VOA: Russia’s envoy in Afghanistan said Moscow can recognize the Taliban government, regardless of the American position. Do you think this kind of move by Russia could further worsen the relationship between Moscow and Washington?
Kirby: I think there’s enough tension between the United States and Russia right now that that we need to continue to focus on what Mr. Putin has done for security across the European continent and, quite frankly, across the globe. Russia can speak for themselves in terms of what governments they intend to recognize or not, we are not at a stage where we’re willing to do that with respect to the Taliban. What we would ask of any nation in the world, certainly any nation bordering Afghanistan is to not make decisions that are going to make it less stable and less secure than it is right now for the Afghan people.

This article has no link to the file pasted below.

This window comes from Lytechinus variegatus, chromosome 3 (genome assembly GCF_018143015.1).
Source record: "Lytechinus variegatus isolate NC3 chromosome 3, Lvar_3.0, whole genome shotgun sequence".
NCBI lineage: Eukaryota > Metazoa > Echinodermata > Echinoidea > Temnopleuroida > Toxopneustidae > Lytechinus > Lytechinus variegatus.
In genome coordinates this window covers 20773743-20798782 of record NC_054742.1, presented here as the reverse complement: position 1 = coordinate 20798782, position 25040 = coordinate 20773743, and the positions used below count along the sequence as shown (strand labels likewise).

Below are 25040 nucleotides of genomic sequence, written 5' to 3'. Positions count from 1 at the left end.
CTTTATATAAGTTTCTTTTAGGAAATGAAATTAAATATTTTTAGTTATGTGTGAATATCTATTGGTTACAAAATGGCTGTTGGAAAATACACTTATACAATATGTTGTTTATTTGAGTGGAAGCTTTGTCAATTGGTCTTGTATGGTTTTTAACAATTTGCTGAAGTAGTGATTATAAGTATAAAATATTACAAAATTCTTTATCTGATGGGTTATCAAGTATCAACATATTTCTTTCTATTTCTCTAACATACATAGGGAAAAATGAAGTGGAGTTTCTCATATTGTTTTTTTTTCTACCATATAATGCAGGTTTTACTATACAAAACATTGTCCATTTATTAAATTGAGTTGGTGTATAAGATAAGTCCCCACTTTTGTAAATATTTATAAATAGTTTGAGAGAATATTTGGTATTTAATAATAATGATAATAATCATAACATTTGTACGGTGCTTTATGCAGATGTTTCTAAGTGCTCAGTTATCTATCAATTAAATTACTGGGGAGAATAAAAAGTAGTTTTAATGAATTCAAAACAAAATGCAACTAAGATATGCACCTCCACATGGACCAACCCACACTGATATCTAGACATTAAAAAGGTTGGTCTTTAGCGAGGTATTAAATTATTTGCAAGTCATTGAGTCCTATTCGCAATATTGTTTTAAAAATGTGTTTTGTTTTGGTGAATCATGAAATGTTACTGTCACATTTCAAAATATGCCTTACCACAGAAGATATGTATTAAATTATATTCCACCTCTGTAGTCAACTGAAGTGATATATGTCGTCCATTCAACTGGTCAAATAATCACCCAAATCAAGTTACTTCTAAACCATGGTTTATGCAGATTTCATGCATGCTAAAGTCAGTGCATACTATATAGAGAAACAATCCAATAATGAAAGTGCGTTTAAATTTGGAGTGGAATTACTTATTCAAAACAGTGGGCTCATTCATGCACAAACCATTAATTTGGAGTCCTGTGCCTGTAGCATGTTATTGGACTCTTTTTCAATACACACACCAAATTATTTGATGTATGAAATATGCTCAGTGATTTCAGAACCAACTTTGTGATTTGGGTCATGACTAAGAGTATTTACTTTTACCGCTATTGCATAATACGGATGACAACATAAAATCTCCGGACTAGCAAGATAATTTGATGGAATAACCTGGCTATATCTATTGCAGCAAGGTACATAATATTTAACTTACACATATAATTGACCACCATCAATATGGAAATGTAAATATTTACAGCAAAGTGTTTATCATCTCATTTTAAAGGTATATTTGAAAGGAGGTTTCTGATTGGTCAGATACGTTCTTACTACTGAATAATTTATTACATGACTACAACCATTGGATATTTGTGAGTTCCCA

VOA: The White House says Biden’s upcoming meeting with [Saudi] King Salman and Prince [Mohammed] bin Salman will advance national security interests. What’s the rationale for where the White House decides that national interests trump objections to authoritarian leaders? And do you see that anytime in the foreseeable future where the White House might decide it’s in national interest to sit down even with Putin?
Kirby: Well, the president has spoken to Vladimir Putin, spoke to him before the invasion. The president will speak, he will meet, he will discuss with any leader around the world things that he believes are in the national security interests of the American people. That’s his job as commander in chief and he takes that responsibility seriously. And I would, you know, go back on some of the critics here, I mean, the fact that an adherence to values and human rights and civil rights is somehow at odds with a pragmatic foreign policy is just foolishness. They go hand in hand, they have to go hand in hand. And the president has been very clear that our foreign policy is going to be rooted in values and he’s never bashful about espousing and advancing those values as he meets with leaders around the world. The two go hand in hand they have to.